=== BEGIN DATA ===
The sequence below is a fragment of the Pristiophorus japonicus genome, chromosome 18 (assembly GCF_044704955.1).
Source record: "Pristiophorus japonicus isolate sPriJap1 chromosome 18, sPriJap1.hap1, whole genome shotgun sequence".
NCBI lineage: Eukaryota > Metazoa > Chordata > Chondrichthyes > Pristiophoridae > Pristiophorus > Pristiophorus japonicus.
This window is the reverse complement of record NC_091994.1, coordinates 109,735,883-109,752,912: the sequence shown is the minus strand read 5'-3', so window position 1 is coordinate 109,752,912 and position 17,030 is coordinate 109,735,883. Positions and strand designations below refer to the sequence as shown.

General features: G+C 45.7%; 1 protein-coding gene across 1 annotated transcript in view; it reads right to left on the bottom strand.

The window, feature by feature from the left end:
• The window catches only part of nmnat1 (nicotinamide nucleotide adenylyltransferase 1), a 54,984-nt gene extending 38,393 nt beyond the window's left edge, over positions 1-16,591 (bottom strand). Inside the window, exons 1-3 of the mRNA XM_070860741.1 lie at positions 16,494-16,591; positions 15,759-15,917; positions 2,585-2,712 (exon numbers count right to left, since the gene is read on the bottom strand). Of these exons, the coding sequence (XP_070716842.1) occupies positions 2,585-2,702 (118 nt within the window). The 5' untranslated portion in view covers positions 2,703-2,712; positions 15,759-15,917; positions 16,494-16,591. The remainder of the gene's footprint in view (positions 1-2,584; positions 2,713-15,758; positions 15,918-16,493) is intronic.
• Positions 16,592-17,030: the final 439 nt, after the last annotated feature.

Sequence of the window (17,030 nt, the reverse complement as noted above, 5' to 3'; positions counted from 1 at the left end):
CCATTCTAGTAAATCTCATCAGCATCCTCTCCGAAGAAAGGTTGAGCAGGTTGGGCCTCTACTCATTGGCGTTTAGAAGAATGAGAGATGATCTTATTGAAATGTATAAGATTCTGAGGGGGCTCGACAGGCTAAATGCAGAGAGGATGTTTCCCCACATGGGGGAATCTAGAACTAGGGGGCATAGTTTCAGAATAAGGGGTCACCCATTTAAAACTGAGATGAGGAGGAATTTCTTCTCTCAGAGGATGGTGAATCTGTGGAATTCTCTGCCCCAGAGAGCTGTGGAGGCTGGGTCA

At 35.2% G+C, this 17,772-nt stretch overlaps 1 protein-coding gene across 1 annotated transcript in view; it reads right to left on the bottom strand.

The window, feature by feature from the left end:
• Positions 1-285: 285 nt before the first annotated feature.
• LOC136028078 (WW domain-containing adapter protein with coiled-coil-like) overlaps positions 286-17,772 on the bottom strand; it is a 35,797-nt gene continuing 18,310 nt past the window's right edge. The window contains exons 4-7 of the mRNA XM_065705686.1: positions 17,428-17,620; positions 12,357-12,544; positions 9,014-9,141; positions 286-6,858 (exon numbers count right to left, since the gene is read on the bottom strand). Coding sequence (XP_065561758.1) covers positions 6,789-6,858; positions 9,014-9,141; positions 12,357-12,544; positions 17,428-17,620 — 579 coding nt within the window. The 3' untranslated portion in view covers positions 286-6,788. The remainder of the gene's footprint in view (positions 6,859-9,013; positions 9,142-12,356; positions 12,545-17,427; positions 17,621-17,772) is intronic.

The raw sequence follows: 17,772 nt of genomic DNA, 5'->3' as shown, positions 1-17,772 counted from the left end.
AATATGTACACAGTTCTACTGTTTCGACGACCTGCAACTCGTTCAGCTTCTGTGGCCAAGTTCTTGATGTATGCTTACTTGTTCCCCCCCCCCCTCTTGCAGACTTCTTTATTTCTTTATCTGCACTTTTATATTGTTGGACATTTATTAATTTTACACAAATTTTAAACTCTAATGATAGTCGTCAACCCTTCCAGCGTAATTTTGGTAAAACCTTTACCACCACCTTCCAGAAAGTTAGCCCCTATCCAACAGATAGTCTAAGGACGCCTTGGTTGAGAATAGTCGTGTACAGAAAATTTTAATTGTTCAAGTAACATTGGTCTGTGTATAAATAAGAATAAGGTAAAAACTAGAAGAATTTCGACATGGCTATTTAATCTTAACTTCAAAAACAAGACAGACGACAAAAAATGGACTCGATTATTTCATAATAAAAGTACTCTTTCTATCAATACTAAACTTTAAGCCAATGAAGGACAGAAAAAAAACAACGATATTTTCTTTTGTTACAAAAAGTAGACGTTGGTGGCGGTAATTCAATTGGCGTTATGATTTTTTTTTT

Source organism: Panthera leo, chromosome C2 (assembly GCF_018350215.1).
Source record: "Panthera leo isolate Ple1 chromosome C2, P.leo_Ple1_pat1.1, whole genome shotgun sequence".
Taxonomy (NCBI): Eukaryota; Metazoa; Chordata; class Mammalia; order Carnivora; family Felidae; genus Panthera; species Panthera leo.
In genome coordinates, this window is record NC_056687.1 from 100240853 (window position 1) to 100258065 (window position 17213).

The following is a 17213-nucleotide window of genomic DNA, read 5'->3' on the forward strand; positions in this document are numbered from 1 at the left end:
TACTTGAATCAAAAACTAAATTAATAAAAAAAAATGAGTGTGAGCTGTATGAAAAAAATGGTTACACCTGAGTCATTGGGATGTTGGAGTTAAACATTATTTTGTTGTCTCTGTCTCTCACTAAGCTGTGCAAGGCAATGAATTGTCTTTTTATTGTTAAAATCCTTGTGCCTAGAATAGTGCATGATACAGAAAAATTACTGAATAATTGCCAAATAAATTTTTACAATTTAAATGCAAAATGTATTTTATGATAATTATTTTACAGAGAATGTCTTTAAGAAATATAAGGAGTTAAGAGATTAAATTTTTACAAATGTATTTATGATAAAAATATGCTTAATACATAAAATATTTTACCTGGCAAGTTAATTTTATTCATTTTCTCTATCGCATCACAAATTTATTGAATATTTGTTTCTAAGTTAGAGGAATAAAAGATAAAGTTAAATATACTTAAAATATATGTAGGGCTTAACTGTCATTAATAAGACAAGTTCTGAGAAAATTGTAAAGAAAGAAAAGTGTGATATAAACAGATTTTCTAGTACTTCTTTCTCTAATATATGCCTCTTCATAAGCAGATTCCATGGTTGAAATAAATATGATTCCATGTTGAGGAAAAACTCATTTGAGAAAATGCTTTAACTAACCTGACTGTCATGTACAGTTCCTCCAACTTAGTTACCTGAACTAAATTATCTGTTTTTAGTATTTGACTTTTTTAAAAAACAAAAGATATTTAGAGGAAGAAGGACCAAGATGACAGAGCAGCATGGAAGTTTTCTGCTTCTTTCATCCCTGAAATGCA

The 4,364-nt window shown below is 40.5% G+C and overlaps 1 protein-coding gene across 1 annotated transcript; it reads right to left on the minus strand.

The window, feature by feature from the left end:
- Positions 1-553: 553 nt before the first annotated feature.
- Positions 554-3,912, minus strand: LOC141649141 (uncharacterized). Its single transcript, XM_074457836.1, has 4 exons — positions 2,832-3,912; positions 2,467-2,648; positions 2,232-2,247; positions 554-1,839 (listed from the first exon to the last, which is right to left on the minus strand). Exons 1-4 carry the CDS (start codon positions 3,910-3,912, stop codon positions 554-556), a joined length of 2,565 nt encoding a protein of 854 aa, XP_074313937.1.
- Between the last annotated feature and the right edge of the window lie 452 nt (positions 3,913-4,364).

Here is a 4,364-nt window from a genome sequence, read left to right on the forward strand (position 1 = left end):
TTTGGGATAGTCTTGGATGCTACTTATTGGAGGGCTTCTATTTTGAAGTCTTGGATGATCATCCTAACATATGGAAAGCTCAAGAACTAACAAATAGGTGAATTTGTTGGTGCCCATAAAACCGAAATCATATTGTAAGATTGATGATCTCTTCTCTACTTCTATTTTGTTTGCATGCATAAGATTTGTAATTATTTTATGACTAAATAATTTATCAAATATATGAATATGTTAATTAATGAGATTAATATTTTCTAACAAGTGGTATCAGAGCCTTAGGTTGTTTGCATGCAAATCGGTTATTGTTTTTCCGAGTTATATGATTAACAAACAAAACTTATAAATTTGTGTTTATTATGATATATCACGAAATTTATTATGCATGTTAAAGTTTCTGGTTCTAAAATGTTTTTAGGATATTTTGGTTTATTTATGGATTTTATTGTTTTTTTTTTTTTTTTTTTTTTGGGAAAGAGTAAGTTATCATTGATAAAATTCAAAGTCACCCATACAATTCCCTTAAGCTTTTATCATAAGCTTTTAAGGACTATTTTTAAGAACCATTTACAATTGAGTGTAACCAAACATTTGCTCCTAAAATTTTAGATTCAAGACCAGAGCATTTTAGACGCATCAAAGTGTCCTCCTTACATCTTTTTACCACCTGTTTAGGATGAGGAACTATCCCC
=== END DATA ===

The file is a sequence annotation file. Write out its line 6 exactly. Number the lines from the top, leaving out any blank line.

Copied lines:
The window, feature by feature from the left end: